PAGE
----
By Zsasha Flores

Since the passing of the new millennium, there has been a revival of the dystopian genre. There has not been as high of an output of dystopian literature since the tumultuous 1960′s. However, its resurfacing has been followed by a reformation of the face of the dystopia. 1984 and Brave New World are unanimously considered to be the epitome of classic dystopia. 21st century is no longer reserved for adults. Young adult versions of dystopia, particularly series, have the highest output. The protagonist of the most popular dystopia of the decade is not a 30 something man, but a 16 year-old girl. Dystopia may start to be given a feminist spin. It is definitely no longer reserved for adults and, hopefully, is longer just a man’s game.

The revolution of dystopia is logical given the tragedies that have been faced in the past decade. In addition to tragedy, technology has always been a frequent fear in the genre. Technology becoming integrated into everyday life provides new fears; there has been a re-envisioning of Big Brother. The Patriot Act and the having the whistle blown on NSA spying has provided inspiration. Gary Shteyngart’s Super Sad True Love Story comes to mind. Unlike Big Brother, we are complacent in our loss of privacy. Our obsession with technology overrides our interest in personal freedom. It also contrasts with the classics because it is not projected into the future and reliant on new technology. Super Sad True Love Story is frightening because it is set now and is unsettling because much of it seems uncomfortably possible. Our increasing technology also increases our scope of tragedy, far surpassing the borders of the U.S. It will be interesting to see how this plays out in upcoming novels and the effects living in a post 9/11 world will further enhance the genre. However, the doom and gloom of the genre should not be cause to fret. Dystopia serves as a warning not a predestined reality.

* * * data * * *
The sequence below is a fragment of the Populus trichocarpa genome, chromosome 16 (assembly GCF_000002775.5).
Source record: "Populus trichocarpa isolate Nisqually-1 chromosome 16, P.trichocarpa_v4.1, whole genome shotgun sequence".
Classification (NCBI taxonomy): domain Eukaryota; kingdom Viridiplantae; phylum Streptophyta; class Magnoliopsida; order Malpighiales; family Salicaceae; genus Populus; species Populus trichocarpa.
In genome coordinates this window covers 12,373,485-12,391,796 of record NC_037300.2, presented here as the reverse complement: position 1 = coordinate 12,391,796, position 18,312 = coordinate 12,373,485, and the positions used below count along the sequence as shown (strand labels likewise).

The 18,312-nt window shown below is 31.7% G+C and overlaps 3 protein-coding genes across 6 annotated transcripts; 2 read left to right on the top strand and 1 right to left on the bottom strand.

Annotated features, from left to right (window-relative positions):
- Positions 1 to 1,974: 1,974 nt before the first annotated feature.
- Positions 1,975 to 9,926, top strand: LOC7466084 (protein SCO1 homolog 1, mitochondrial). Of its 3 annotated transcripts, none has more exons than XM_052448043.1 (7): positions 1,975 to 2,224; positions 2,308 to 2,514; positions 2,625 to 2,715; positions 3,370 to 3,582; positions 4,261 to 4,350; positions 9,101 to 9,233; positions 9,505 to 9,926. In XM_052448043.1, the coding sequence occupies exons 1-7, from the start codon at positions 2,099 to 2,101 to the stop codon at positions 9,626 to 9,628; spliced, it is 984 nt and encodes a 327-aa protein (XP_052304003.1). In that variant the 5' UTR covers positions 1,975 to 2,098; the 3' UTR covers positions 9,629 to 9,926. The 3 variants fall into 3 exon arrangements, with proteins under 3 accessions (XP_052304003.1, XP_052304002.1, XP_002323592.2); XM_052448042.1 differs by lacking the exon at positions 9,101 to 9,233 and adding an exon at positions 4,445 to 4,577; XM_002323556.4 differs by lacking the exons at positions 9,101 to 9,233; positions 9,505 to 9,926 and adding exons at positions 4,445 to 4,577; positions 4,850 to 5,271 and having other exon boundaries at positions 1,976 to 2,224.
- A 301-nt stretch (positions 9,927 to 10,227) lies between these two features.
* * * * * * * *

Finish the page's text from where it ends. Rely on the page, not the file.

Dystopia is constantly evolving. Though not synonymous with the depiction in Brave New World, in vitro fertilization has become a reality. As reality evolves so must dystopia because as our previous fears become our realities new projections occur. Despite its evolution, several themes will persist within the genre: oppressive government, sexuality, violence or lack thereof. As long as power and corruption remain, the dystopian tradition will persist. Considering how thoroughly these tyrannies are ingrained, the dystopian tradition will persist. Viva la distopía!